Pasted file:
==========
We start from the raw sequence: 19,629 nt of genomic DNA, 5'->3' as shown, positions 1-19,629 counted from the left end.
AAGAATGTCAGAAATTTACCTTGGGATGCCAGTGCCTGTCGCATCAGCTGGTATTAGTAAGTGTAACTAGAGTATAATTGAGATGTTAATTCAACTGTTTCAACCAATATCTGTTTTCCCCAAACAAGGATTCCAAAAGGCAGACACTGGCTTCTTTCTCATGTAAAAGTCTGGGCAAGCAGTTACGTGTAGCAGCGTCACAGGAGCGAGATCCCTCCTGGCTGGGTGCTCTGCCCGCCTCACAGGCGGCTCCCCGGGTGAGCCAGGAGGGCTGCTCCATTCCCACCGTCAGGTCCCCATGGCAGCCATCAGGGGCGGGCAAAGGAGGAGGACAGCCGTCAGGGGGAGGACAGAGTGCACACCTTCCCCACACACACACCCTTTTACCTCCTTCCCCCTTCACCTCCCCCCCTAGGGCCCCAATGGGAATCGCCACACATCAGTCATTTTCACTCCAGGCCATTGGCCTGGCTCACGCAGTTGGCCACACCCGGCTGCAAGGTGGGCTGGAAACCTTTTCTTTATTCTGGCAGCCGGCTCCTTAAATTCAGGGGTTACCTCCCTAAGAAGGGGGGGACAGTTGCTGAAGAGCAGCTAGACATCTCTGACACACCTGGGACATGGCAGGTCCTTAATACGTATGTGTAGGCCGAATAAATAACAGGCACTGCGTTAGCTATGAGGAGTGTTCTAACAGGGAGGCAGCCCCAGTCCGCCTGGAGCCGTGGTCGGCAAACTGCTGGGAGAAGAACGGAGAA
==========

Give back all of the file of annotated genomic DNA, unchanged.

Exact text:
We start from the raw sequence: 19,629 nt of genomic DNA, 5'->3' as shown, positions 1-19,629 counted from the left end.
AAGAATGTCAGAAATTTACCTTGGGATGCCAGTGCCTGTCGCATCAGCTGGTATTAGTAAGTGTAACTAGAGTATAATTGAGATGTTAATTCAACTGTTTCAACCAATATCTGTTTTCCCCAAACAAGGATTCCAAAAGGCAGACACTGGCTTCTTTCTCATGTAAAAGTCTGGGCAAGCAGTTACGTGTAGCAGCGTCACAGGAGCGAGATCCCTCCTGGCTGGGTGCTCTGCCCGCCTCACAGGCGGCTCCCCGGGTGAGCCAGGAGGGCTGCTCCATTCCCACCGTCAGGTCCCCATGGCAGCCATCAGGGGCGGGCAAAGGAGGAGGACAGCCGTCAGGGGGAGGACAGAGTGCACACCTTCCCCACACACACACCCTTTTACCTCCTTCCCCCTTCACCTCCCCCCCTAGGGCCCCAATGGGAATCGCCACACATCAGTCATTTTCACTCCAGGCCATTGGCCTGGCTCACGCAGTTGGCCACACCCGGCTGCAAGGTGGGCTGGAAACCTTTTCTTTATTCTGGCAGCCGGCTCCTTAAATTCAGGGGTTACCTCCCTAAGAAGGGGGGGACAGTTGCTGAAGAGCAGCTAGACATCTCTGACACACCTGGGACATGGCAGGTCCTTAATACGTATGTGTAGGCCGAATAAATAACAGGCACTGCGTTAGCTATGAGGAGTGTTCTAACAGGGAGGCAGCCCCAGTCCGCCTGGAGCCGTGGTCGGCAAACTGCTGGGAGAAGAACGGAGAA